In this chapter, Siebers discusses three further examples of the portrayal in art of persons who differ from the norm. First, he contrasts the art favored by the Nazis (as evidenced in their Great German Art Exhibition of 1937), with modern artists (Marc Chagall, Pablo Picasso, and others) relegated to the Degenerate Art exhibition of the same year. Art favored by the Nazis (such as the sculptures Comradeship by Josef Thorak (1937) and Readiness by Arno Breker (1937), and the painting The Sower by Oskar Martin-Amorbach (1937)--all of which seem to have been produced especially for the exhibition) present a kitsch and unappealing vision of a new type of human being, “whose embodiment of beauty and health results in an almost obscene regularity of features and body parts” (p. 33). The reason for this Nazi desire to create a new, impossibly healthy kind of human being for their exhibition was a direct result of Adolf Hitler’s ideas concerning the supposed “evils” of modern art. He accused the artists included in the Degenerate Art exhibition of portraying “‘deformed cripples and cretins, women who inspire only disgust, men who are more like wild beasts, children who, if they were alive, would be regarded as God’s curse!’” (p. 29). I found this to be a particularly fascinating part of Siebers’s book: it is often thought that the Degenerate Art pictures were intended solely to portray supposed Jewish biological inferiority, and to warn spectators of the degeneration that would surely follow if different races were permitted to intermingle. As Siebers clearly shows, they had an additional aim, one that involved the promotion of a certain type of body as the norm.
Second, he examines the 2004 statue Alison Lapper Pregnant by Marc Quinn, which aroused controversy when it took its place on the Fourth Plinth in Trafalgar Square; and third, he analyzes the publication, in 2008, by the magazine Newsweek of a selection of “historic medical photographs” from Philadelphia’s Mütter Museum, which opened in 1849. Siebers describes the latter as having been published “apparently for the distinct purpose of presenting disabled people as objects of visual pleasure” (p. 44). The baseline in medicine, writes Siebers, is perfect health, and this is presumably the thinking behind the classification of such disparate photographs under the category of “medical oddities.” In some ways, the Newsweek selection can be compared to the works on display in the Great German Art Exhibition: as the latter only portrayed hyper-healthy bodies, the former, rather depressingly, cast people of restricted growth, very tall people, and a young boy wearing a leg brace as “oddities.” The statue of Lapper shone a light on somewhat different, but still problematic, attitudes to impairment among those who saw it. As Siebers shows, many commentators fixated on the details of Lapper’s impairment, even though it was not clear that she had had any involvement in the statue’s production beyond posing for it.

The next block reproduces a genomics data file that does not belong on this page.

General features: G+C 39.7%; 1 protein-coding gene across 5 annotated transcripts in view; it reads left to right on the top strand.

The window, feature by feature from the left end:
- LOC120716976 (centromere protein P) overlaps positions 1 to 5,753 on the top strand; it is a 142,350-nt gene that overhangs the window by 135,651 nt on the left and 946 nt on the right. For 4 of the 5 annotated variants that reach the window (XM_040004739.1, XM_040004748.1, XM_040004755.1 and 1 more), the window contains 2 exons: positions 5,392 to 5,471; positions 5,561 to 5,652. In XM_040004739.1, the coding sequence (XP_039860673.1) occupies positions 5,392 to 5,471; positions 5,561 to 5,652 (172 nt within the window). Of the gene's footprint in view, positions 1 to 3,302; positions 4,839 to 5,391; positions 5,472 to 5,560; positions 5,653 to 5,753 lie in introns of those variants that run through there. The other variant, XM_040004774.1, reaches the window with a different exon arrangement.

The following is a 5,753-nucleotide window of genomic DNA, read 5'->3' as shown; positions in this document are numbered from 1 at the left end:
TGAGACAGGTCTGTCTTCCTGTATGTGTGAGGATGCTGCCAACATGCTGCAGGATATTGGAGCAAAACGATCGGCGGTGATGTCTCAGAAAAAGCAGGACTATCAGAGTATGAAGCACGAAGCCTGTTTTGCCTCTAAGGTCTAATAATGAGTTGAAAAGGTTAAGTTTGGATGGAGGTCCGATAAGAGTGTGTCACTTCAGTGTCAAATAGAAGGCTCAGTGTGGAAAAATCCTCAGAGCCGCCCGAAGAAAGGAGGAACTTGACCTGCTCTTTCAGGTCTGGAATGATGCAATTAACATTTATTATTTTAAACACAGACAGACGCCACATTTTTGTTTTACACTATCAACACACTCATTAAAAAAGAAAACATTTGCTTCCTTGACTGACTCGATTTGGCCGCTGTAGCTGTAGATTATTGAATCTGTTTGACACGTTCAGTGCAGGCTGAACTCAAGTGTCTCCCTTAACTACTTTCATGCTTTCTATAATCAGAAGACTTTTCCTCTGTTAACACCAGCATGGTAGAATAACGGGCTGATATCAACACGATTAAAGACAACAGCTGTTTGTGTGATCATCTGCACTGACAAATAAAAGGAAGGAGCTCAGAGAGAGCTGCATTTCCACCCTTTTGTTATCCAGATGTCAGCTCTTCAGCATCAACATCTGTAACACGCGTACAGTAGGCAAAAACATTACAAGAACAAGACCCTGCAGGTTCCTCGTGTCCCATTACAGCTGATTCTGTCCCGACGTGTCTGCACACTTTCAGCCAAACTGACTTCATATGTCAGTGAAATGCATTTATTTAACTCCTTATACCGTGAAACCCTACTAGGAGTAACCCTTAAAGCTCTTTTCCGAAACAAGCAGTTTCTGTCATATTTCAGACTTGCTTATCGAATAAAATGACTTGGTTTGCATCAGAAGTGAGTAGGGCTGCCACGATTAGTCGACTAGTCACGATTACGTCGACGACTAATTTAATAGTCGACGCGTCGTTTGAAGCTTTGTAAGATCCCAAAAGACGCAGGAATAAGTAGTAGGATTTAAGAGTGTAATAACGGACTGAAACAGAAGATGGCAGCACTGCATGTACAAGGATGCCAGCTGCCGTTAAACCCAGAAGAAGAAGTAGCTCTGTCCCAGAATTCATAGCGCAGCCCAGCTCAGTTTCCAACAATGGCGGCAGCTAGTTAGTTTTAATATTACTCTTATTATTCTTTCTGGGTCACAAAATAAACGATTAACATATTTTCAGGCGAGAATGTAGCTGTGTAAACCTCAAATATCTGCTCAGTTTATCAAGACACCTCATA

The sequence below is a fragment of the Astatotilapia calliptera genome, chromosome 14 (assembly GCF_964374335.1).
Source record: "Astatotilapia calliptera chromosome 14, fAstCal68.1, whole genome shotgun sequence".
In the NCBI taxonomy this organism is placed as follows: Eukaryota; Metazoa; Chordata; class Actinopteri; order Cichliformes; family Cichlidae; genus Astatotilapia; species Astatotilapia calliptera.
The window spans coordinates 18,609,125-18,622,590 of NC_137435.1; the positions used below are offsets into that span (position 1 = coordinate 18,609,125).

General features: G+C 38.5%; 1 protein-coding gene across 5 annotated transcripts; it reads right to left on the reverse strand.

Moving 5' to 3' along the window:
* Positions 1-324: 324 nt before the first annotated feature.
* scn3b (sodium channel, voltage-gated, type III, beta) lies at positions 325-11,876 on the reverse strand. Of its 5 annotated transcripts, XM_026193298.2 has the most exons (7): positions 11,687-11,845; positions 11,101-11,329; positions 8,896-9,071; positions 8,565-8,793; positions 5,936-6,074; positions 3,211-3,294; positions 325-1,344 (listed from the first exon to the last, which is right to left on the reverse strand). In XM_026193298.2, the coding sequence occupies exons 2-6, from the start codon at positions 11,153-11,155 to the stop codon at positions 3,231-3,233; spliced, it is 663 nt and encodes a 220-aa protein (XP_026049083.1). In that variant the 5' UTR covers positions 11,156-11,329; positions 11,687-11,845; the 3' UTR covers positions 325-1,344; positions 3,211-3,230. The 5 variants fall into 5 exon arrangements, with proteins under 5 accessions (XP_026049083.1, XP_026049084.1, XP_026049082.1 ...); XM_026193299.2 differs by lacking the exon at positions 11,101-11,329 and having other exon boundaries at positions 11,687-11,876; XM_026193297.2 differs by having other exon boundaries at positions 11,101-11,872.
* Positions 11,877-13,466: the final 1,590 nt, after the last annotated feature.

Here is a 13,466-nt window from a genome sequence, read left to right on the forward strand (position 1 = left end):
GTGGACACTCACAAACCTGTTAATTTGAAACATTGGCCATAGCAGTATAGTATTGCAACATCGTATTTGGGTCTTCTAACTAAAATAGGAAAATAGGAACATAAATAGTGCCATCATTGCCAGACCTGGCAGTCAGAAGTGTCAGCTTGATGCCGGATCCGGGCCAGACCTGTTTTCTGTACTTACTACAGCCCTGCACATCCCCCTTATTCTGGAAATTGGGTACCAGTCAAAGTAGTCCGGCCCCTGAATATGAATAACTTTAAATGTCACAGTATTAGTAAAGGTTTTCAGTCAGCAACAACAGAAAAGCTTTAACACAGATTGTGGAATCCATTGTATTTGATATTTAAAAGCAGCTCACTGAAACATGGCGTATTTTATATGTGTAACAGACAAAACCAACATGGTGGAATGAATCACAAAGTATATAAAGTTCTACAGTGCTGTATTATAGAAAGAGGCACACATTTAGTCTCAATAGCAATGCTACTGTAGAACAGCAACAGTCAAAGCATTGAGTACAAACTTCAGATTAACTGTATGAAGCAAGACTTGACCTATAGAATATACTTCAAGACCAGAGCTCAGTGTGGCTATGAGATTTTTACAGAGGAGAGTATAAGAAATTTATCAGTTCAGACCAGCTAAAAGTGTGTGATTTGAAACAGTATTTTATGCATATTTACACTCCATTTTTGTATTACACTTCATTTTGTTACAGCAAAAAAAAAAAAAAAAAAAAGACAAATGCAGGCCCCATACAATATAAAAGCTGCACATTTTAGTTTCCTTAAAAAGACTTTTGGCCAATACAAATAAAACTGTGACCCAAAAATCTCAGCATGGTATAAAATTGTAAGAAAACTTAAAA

Chapter 3, “What Can Disability Studies Learn from the Culture Wars?” examines culture in relationship to disability. “Culture” is broadly defined, encompassing performance artists and modern artists whose works bring the spectator face to face with the more unpleasant aspects of life, whether it be a performance artist who “confront[s] the audience with a spectacle of errant body fluids: spermatozoaic alfalfa sprouts and excremental chocolate ooze over her body,” or a day-glow crucifix in a vat of urine, which, Siebers insists, captures “the startling contradiction of Christianity’s all-too-human son of God defiled by a mortal body and its waste products.” If it is revolting, it must be culture. Siebers’s justification for this is that the works of his chosen artists “represent flash points in the culture wars not only because they challenge how aesthetic culture should be defined but also because they attack the body images used to determine who has the right to live in society. People with disabilities elicit feelings of discomfort, confusion and resentment because their bodies refuse cure, defy normalization, and threaten to contaminate the rest of society” (p. 61).